Can a possibly war-bound USA survive the unbearable lightness of being Obama? As Americans debate potential military intervention in Syria, the true grit of our fighting men and women is unquestioned. But their hesitant and erratic commander-in-chief renders worrisome the notion of attacking Damascus.
On Wednesday, for instance, President Barack Obama declared: “I didn’t set a red line. The world set a red line.”
In fact, on Aug. 20, 2012, Obama said, “We have been very clear to the Assad regime ... that a red line for us is, we start seeing a whole bunch of chemical weapons moving around or being utilized.”
Obama installed the trip wire for war with Syria. Now, on the brink of combat, he disowns it.
Last week Friday, Obama had an uncharacteristically bellicose Secretary of State John Kerry virtually announce that “bombing begins in five minutes.” One day later, Obama virtually announced that “debate begins in five minutes.” Obama said he wanted Congress to permit hostilities. But rather than summon lawmakers to Washington, Obama let Congress’ summer vacation go on.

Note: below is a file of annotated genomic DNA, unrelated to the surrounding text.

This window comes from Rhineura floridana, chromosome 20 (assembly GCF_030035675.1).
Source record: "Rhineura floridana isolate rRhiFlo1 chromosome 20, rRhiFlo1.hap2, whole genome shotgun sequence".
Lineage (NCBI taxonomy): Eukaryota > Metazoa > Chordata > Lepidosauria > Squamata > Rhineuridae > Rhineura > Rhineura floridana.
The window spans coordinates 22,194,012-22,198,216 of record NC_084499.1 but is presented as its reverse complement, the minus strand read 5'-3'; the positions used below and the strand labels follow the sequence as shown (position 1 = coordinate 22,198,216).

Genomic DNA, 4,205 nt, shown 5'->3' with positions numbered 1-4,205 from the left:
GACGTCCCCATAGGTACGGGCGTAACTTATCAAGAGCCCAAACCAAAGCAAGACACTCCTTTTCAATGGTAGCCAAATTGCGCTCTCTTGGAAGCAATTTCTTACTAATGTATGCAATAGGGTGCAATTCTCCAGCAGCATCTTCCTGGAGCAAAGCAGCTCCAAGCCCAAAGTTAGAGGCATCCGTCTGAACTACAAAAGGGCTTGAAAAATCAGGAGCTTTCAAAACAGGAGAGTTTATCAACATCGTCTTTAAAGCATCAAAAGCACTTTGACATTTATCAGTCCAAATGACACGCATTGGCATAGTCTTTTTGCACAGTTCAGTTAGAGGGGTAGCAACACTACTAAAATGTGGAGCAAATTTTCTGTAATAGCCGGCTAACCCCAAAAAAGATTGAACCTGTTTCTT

Still, Obama could have spent the rest of Saturday lobbying legislators. That would have signaled his single-mindedness and steely resolve. Instead, Obama played his 141st round of golf as president.
Such a lack of seriousness seems to be the Obama Doctrine’s active ingredient. Consider:
Obama last June authorized the CIA to provide arms to the Free Syrian Army. “As of right now, they haven’t received one weapon from the United States,” lamented Sen. John McCain, R-Ariz. “Reports are that the United States has constrained other countries from giving them the kinds of things they need.”
Last September, Obama met with precisely zero heads of state at the U.N. General Assembly, including Israeli Prime Minister Benjamin Netanyahu, who virtually begged to see his American counterpart. However, Obama did find time to offer himself as “eye candy” on the daytime talk show “The View.”